From the day they are hired, John Colangeli thinks it's a good idea to engage his employees and make them feel like they really belong. So about three times a year, the Lutherwood chief executive officer rents a small bus and takes new recruits on a tour of the company's southern Ontario office sites.
"We are giving them a message that we hope that they have joined us with the intention of staying for the long haul," says Sandra Watt, head of human resources at the Waterloo, Ont., social services agency.
By accompanying new hires on a guided tour of operations, CEOs such as Mr. Colangeli are showing how far some companies will go to retain talented workers. And it's one of the reasons, why Lutherwood is among the 20 best small companies to work for in Canada, based on a survey conducted by Queen's Centre for Business Venturing and Hewitt Associates.
Other companies on the top 20 list, are also trying to improve their performance through enhanced communication, greater attention to teamwork and by getting more feedback from employees.
For the first time, iTrans Consulting Inc. brought all of its regional employers across the country to the company's 11th anniversary celebrations, held last weekend at a Markham, Ont., golf club.
"We see this as an opportunity for team building," said Amanda Hosford, head of human resources at iTrans, a Richmond Hill, Ont., transportation planning firm, which ranked sixth on this year's best companies survey, up from 10th last year.
Toward that end, management felt it was prudent to make sure its anniversary was a Canada-wide affair, involving employees from its offices in Cambridge, Ont., Ottawa, Vancouver, and Calgary, who normally communicate with their head office colleagues by e-mail or by phone.
In the survey, iTrans scored high marks for a working culture that emphasizes employee development through its lunch and learn program, charity work, and a toastmasters club.
Experts in the field of human resources are not surprised to see how the efforts that some companies will make to ensure that their employees feel valued by the organization.
"Just because you have done well doesn't necessarily mean that you are going to sit back and not try to improve," said Eileen Stewart, head of the human resource teaching program at the British Columbia Institute of Technology.
Ms. Stewart said many employers, especially those with a high number of employees in their late 20s and early 30s, are paying close attention to the working culture because the companies recognize that talented people will leave if they are not happy, or don't feel they belong.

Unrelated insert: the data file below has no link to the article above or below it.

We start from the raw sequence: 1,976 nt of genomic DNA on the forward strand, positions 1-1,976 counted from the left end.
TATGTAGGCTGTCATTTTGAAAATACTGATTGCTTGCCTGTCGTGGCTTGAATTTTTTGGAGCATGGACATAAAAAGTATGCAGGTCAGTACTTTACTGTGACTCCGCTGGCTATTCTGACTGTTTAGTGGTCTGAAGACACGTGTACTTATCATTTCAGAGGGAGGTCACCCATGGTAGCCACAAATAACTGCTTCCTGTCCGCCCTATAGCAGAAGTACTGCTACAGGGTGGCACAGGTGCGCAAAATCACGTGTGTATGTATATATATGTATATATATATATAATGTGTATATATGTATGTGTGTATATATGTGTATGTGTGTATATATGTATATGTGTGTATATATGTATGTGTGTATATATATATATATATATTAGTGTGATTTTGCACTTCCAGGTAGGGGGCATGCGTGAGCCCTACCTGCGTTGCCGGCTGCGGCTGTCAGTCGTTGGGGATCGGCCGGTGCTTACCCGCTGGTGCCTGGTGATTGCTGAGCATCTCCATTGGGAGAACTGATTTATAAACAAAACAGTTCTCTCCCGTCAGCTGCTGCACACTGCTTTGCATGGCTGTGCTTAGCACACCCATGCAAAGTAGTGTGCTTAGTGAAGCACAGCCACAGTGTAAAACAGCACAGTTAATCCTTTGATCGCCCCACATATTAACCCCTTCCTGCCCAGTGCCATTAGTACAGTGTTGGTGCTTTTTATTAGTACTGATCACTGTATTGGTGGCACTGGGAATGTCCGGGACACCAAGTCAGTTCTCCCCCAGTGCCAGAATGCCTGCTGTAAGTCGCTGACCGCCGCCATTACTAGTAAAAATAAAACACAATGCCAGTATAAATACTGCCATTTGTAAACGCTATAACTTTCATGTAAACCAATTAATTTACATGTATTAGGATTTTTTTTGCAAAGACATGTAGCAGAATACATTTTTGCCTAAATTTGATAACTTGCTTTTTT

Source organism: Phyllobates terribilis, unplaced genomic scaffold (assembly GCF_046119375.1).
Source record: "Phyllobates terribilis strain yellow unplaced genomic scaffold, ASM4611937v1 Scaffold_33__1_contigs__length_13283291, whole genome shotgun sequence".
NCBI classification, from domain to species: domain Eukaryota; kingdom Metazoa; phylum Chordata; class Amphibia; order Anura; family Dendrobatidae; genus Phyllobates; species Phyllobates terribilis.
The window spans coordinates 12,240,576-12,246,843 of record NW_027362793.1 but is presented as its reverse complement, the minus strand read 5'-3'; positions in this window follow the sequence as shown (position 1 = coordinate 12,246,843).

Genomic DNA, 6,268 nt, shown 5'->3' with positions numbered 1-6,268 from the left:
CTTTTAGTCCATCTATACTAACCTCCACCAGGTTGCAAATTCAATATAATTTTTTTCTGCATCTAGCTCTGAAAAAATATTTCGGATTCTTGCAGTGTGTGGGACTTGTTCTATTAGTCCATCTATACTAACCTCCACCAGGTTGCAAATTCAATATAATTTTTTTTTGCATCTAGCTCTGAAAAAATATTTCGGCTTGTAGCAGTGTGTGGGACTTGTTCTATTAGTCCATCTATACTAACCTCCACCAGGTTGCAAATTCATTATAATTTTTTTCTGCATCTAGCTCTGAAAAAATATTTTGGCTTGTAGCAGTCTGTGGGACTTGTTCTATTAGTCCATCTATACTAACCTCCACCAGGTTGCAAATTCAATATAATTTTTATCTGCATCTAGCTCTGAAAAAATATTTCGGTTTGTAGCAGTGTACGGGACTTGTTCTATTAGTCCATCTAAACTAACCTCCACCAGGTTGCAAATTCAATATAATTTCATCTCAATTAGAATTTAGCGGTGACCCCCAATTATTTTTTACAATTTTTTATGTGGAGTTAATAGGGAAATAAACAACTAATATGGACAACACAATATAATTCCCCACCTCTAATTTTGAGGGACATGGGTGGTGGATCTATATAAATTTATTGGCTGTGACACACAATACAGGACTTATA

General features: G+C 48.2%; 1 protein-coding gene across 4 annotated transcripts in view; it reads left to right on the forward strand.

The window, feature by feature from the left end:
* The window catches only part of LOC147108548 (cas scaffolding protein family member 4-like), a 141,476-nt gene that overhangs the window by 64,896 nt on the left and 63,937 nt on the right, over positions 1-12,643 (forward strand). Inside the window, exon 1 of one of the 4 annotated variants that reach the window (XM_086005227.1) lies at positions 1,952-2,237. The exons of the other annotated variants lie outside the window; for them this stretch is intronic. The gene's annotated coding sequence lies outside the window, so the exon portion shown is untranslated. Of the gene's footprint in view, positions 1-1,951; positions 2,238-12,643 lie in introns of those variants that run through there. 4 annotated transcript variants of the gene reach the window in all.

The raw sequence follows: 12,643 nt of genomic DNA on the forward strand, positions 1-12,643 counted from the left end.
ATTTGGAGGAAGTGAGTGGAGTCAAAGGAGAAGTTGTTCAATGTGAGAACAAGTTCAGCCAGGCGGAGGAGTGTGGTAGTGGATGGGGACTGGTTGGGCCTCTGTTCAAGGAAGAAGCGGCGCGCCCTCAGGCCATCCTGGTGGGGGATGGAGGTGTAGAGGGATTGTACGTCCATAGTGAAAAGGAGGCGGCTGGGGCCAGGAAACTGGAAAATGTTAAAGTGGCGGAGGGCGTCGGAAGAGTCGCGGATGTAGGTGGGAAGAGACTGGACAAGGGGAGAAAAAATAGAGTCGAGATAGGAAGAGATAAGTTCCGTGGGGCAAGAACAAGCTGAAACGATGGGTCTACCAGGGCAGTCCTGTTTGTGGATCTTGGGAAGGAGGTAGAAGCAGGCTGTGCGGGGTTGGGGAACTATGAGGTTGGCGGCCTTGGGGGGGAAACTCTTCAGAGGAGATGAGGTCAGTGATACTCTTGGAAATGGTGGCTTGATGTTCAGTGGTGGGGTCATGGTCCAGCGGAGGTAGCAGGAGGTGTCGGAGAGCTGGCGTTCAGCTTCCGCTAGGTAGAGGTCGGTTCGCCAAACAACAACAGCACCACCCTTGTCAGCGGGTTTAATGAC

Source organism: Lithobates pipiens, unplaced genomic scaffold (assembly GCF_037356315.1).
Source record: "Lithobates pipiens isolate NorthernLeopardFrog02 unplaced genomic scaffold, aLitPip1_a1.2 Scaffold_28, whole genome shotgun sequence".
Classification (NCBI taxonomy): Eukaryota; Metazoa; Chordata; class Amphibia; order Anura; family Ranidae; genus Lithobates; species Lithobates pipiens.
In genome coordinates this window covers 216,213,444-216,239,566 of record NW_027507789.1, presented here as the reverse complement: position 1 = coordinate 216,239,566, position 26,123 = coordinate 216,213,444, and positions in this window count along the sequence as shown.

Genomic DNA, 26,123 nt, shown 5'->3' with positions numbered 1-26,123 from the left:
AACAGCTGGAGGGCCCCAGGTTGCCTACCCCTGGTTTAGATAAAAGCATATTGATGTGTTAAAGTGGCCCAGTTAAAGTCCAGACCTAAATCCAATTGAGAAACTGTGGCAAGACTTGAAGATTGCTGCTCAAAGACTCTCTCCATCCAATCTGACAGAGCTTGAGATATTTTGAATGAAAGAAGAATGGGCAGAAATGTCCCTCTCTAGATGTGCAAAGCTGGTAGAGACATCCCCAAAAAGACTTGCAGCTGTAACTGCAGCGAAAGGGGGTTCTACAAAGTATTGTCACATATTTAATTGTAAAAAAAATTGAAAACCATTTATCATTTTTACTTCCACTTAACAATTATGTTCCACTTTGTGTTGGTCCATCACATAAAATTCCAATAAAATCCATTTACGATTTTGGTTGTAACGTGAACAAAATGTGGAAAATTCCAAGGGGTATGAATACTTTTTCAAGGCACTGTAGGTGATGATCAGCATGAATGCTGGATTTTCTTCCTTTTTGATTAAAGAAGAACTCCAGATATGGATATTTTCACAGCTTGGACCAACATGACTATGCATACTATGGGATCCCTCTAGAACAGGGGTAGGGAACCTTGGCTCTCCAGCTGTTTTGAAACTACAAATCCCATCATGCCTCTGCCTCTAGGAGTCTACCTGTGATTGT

"A lot of young people saw their parents [become victims of corporate downsizings], so they have no faith in large organizations," she said. "If you don't provide what they think they are looking for, then you have lost a potentially valuable resource."
The head of one company that has devoted a lot of time and effort to improving its working environment can see the payoff.
"There is definitely a correlation between employee engagement and a company's success and profitability," said Terry Power, chief executive officer at Toronto-based CNC Global Ltd., Canada's leading IT placement firm. It moved up two spots to second place in the 2007 survey results.
Mr. Power said the benefits of a good working culture show up in the form of strong employee retention rates, referrals from other companies and feedback from staff.
In last year's best companies list, CNC scored high marks for its charitable efforts, including the raising by its staff of $175,000 for a number of organizations, including Toronto's Hospital for Sick Children.
Mr. Power said the company's 280 employees are encouraged to take a day off at least once a year, to allow them to do community work and contribute to social causes.
"I think that in 2007, successful companies need to have a strong social conscience," he said.
Despite its high ranking, CNC says one of its priorities this year is to make sure that its employee benefit packages are competitive with others in the IT services sector.
It is also trying to ensure that employees have an opportunity to advance within the company and to challenge themselves to learn and grow within their existing roles.
"Because we are a small to mid-sized company it is a challenge to make sure that employees have an opportunity to advance," said Leandra Lackey, vice-president of human resources at CNC.
Special to The Globe and Mail